Once, Britain was a country of elm trees. Then Dutch elm disease arrived, in the late 1960s, and within three decades nearly all of them were wiped out. Now, a similar fate threatens another glory of the British woodland: the ash.
Chalara fraxinea – known colloquially as ash dieback – is here and it is spreading. Last week, the infection was found at two sites in East Anglia; the tally jumped to 20 at the weekend. With some 80 million ash trees making up nearly a third of our woods and hedgerows, the impact of the disease could be devastating.
In an effort to grip the problem, the Government will today ban the import of ash trees. But why the delay? Ash dieback has ravaged European woodlands for more than a decade and the first cases turned up in Britain nearly nine months ago, albeit in nursery stocks rather than in the wild.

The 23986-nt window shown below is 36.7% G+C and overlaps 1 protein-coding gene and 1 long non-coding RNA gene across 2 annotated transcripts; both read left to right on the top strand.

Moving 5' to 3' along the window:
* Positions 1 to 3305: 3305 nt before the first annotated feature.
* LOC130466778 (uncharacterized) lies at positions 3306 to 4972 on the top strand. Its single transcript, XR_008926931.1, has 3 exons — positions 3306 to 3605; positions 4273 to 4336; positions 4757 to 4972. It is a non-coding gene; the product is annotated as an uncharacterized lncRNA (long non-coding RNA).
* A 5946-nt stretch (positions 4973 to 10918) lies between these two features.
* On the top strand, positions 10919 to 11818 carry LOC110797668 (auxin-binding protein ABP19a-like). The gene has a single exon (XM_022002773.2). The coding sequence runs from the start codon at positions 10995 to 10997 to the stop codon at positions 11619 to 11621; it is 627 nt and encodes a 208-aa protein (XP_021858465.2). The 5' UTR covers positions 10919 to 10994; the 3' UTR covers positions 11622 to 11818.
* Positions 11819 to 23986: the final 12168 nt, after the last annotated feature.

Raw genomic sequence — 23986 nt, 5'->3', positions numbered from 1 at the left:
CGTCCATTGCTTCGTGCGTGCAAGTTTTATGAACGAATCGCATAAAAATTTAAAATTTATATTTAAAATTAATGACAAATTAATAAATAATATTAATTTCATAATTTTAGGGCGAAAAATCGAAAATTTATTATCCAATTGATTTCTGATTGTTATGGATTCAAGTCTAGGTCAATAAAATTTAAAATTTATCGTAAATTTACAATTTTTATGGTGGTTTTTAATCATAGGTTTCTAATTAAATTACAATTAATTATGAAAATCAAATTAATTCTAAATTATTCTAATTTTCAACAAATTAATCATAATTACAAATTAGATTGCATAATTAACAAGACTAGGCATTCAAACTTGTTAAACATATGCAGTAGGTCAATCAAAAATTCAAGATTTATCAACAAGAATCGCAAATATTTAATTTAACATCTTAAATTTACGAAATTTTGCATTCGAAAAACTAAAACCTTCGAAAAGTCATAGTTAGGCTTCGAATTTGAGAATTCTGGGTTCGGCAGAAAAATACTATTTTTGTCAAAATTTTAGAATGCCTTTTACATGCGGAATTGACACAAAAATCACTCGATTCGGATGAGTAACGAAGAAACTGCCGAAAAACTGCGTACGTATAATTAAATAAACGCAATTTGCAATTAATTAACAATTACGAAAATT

The Environment Secretary points out that 50,000 saplings have already been burned. He also claims that it is only now, as the planting season begins, that an import ban has any meaning. For all Owen Paterson's efforts, the Government's response is still inexcusably tardy. Northern Ireland – sensibly – restricted imports in February, as soon as the first cases were found. By waiting until the infection has appeared, the Government has left itself fighting a rearguard action.
Efforts to control the spread of the disease must be more fleet-footed. A public information campaign to identify infected trees would help. As would more research into the fungus. It would be useful to know if trees are contagious before they exhibit symptoms, for example, and whether it is possible that spores spread from the Continent on the wind, as Mr Paterson now suggests.
Action must also be taken to prevent a repeat of the situation. The Woodland Trust's proposal for a tree passport scheme merits consideration. Ash dieback will not be the last imported disease to endanger the British countryside. We need to get better at keeping them out.
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